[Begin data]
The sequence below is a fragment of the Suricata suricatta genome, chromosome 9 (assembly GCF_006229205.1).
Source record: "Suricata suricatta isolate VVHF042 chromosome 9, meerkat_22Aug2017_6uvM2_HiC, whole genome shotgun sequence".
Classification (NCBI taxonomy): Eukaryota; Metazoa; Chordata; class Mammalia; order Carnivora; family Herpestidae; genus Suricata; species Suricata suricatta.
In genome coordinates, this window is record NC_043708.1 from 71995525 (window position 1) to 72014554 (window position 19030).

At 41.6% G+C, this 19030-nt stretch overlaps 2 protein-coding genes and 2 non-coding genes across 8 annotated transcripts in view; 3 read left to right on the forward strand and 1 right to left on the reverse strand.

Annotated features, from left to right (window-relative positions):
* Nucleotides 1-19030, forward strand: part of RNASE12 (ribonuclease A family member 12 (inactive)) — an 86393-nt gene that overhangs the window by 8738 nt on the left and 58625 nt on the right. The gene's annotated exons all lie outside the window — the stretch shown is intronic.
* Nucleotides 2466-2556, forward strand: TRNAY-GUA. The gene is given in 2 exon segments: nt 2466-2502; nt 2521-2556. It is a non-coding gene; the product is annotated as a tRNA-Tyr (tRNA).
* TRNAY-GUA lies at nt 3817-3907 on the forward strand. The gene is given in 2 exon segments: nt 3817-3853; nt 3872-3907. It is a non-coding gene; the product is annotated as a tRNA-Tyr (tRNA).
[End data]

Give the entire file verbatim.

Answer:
The sequence below is a fragment of the Suricata suricatta genome, chromosome 9 (assembly GCF_006229205.1).
Source record: "Suricata suricatta isolate VVHF042 chromosome 9, meerkat_22Aug2017_6uvM2_HiC, whole genome shotgun sequence".
Classification (NCBI taxonomy): Eukaryota; Metazoa; Chordata; class Mammalia; order Carnivora; family Herpestidae; genus Suricata; species Suricata suricatta.
In genome coordinates, this window is record NC_043708.1 from 71995525 (window position 1) to 72014554 (window position 19030).

At 41.6% G+C, this 19030-nt stretch overlaps 2 protein-coding genes and 2 non-coding genes across 8 annotated transcripts in view; 3 read left to right on the forward strand and 1 right to left on the reverse strand.

Annotated features, from left to right (window-relative positions):
* Nucleotides 1-19030, forward strand: part of RNASE12 (ribonuclease A family member 12 (inactive)) — an 86393-nt gene that overhangs the window by 8738 nt on the left and 58625 nt on the right. The gene's annotated exons all lie outside the window — the stretch shown is intronic.
* Nucleotides 2466-2556, forward strand: TRNAY-GUA. The gene is given in 2 exon segments: nt 2466-2502; nt 2521-2556. It is a non-coding gene; the product is annotated as a tRNA-Tyr (tRNA).
* TRNAY-GUA lies at nt 3817-3907 on the forward strand. The gene is given in 2 exon segments: nt 3817-3853; nt 3872-3907. It is a non-coding gene; the product is annotated as a tRNA-Tyr (tRNA).